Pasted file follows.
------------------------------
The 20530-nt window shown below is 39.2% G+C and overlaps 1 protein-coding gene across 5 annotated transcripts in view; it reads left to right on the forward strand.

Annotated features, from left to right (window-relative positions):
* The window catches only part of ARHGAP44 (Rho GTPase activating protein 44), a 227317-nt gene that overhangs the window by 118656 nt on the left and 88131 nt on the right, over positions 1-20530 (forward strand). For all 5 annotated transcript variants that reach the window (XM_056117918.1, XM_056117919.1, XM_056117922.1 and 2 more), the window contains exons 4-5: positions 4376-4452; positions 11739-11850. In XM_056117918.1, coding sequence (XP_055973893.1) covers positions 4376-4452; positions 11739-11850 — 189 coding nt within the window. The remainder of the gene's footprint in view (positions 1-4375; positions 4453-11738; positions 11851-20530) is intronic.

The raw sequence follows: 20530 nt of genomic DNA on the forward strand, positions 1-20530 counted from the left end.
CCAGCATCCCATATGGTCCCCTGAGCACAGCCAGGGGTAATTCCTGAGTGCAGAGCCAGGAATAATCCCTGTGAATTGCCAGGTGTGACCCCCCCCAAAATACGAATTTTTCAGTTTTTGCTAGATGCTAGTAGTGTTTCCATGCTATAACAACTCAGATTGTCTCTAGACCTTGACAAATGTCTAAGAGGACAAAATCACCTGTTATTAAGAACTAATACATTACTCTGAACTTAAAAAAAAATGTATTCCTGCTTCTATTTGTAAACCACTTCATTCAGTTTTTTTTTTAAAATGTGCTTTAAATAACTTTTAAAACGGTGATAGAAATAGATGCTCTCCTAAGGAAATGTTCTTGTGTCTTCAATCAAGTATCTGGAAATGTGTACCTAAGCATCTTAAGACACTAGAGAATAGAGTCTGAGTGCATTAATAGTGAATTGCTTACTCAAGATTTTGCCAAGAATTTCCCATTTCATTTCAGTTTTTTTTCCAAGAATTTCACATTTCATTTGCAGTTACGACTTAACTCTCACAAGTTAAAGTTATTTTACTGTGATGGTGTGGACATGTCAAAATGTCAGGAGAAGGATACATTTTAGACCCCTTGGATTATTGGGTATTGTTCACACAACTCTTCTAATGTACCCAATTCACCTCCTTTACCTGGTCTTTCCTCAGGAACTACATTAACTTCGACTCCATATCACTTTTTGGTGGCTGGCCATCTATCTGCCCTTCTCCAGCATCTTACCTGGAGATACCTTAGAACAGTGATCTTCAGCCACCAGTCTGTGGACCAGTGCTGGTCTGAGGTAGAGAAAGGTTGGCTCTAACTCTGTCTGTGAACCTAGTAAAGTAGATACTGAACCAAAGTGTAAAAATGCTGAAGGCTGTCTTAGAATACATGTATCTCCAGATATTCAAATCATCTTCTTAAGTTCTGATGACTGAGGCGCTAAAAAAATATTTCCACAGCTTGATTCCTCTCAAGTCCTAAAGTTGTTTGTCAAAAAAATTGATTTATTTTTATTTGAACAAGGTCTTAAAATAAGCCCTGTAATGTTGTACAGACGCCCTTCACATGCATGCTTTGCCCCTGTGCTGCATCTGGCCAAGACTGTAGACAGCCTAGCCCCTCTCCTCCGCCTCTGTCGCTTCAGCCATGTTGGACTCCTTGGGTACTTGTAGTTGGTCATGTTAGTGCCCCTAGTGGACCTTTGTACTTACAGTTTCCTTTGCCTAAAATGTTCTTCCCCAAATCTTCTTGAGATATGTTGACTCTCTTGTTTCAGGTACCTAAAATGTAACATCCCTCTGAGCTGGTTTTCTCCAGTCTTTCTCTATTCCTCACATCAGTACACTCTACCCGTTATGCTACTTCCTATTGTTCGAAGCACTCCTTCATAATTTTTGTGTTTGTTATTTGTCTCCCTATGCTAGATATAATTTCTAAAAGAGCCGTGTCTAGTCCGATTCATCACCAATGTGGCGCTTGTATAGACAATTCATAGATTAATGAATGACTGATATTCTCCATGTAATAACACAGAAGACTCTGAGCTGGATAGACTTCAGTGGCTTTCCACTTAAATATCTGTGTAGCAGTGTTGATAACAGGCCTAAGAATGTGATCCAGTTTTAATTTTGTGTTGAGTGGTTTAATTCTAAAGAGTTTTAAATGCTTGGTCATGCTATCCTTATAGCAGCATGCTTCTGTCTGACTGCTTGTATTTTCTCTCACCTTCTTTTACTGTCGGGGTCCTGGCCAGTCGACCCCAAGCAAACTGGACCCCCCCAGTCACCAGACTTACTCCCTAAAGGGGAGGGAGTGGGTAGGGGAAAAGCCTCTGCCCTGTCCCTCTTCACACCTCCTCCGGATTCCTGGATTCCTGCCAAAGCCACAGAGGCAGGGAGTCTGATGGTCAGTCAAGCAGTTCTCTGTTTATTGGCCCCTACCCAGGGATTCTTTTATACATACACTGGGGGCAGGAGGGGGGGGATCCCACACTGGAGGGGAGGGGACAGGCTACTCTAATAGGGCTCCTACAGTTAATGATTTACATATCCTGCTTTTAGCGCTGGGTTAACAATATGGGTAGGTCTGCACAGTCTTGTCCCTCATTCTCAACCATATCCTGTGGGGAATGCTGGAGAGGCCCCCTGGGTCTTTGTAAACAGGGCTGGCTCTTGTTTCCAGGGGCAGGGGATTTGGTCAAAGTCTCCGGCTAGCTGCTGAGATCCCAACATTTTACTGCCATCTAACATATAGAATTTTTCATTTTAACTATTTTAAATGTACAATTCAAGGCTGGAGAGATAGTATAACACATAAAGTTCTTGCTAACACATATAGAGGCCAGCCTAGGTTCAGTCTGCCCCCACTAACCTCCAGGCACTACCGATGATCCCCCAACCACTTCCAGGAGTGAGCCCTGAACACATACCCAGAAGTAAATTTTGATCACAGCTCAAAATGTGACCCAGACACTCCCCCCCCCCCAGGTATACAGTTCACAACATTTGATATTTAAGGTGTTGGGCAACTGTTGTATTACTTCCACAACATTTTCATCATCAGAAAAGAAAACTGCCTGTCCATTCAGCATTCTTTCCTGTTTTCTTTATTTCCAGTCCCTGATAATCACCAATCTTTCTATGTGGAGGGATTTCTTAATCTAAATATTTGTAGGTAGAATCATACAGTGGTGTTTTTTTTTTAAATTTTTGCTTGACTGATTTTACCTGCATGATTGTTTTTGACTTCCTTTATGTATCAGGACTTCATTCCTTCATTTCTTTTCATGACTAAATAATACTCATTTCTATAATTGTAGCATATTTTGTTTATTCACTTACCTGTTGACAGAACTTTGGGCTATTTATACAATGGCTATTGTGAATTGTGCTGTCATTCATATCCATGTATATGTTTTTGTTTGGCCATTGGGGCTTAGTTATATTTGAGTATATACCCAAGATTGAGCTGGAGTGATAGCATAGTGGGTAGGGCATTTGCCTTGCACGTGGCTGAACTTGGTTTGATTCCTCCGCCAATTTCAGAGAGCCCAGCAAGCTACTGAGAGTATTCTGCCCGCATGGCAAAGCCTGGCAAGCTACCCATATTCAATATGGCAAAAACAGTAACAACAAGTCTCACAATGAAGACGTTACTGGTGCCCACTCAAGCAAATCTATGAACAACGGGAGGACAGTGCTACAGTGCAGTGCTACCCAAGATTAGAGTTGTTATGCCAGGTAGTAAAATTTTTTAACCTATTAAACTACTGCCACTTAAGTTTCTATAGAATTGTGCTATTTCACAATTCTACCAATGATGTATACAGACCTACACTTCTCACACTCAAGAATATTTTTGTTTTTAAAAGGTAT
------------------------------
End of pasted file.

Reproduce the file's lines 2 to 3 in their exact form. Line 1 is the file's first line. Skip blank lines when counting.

Annotated features, from left to right (window-relative positions):
* The window catches only part of ARHGAP44 (Rho GTPase activating protein 44), a 227317-nt gene that overhangs the window by 118656 nt on the left and 88131 nt on the right, over positions 1-20530 (forward strand). For all 5 annotated transcript variants that reach the window (XM_056117918.1, XM_056117919.1, XM_056117922.1 and 2 more), the window contains exons 4-5: positions 4376-4452; positions 11739-11850. In XM_056117918.1, coding sequence (XP_055973893.1) covers positions 4376-4452; positions 11739-11850 — 189 coding nt within the window. The remainder of the gene's footprint in view (positions 1-4375; positions 4453-11738; positions 11851-20530) is intronic.